Alphabet Down 3% in Premarket After Reports of Samsung Ditching Google for Bing
After 12 years, Samsung could replace Google as the default search engine on its devices, pushing the tech company’s shares down over 3% in the premarket. According to New York Times, the world’s biggest smartphone maker was considering switching to Bing, Microsoft’s search engine that recently implemented new artificial intelligence (AI) features.
Google in “Panic” Amid Samsung-Bing Rumors
Shares of Google’s parent company, Alphabet, are down more than 3% premarket at the time of writing following the New York Times report that Samsung was considering replacing Google as the default search engine on its electronic devices with Microsoft’s Bing. Microsoft’s stock was up over 1.5% in the premarket.
The move would place at risk around $3 billion in annual revenue for Google, according to NYT. The report, citing internal messages between Google employees, said the company’s reaction to the possible switch was “panic.”
Google’s success for years has overshadowed Microsoft’s Bing, but it became increasingly attractive when the web search engine recently implemented sophisticated AI technology. Bing recently implemented GPT-4 – a deep-learning model that accepts text and image prompts to generate human-like responses.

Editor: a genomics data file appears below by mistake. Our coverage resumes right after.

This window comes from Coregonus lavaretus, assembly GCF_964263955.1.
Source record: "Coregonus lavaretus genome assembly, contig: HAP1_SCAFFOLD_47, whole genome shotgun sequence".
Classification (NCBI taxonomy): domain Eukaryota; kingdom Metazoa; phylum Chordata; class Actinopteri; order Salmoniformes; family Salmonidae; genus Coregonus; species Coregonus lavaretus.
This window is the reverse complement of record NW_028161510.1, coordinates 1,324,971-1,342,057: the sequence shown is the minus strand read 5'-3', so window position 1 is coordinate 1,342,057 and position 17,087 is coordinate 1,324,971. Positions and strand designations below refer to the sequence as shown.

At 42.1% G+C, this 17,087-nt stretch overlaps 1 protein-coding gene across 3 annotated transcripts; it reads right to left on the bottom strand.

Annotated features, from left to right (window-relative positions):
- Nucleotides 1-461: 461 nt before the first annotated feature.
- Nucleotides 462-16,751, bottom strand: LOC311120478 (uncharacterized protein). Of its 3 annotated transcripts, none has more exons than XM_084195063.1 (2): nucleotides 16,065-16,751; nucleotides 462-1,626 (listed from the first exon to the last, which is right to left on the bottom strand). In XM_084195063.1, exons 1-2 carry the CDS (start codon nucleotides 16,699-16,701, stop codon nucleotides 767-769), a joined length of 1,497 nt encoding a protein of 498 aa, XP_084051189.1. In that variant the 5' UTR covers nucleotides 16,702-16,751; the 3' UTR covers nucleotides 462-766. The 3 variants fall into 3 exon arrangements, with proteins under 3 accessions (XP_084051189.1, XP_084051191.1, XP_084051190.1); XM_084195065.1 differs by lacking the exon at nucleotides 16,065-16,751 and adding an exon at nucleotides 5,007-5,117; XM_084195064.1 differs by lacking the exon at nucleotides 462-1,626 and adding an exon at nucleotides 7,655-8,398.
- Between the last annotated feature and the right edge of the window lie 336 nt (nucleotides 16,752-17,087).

OpenAI, an AI research laboratory behind the impressive chatbot ChatGPT, developed this large language model. Earlier this year, Microsoft invested $10 billion in OpenAI.
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Google’s Search Business Under Threat
AI-powered search engines such as the reinvented Bing are currently the most serious threat to Alphabet’s Google, which has dominated the search business for decades. According to NYT, the latest AI craze has forced the tech giant to start developing a brand-new AI-powered search engine and upgrading the existing one with AI features.
The report said that the immense success of OpenAI’s ChatGPT in recent months urged Google to create a separate task force in its search unit to start developing AI products and services. Since its launch in November, ChatGPT has become the fastest-growing consumer app in the world, reaching 100 million monthly active users in just two months. Other tech companies, such as China-based Baidu also recently announced plans to launch ChatGPT rivals.
Meanwhile, the South Korean electronics giant has not officially confirmed the NYT report about Samsung possibly replacing Google with Bing. Also, it remains unclear whether Microsoft’s recent AI efforts were the main reason why Samsung considered the switch after 12 years, though that was what Google employees were speculating, according to NYT.
Do you think Google could lose its place as the leading search engine if its AI efforts fail? Let us know in the comments below.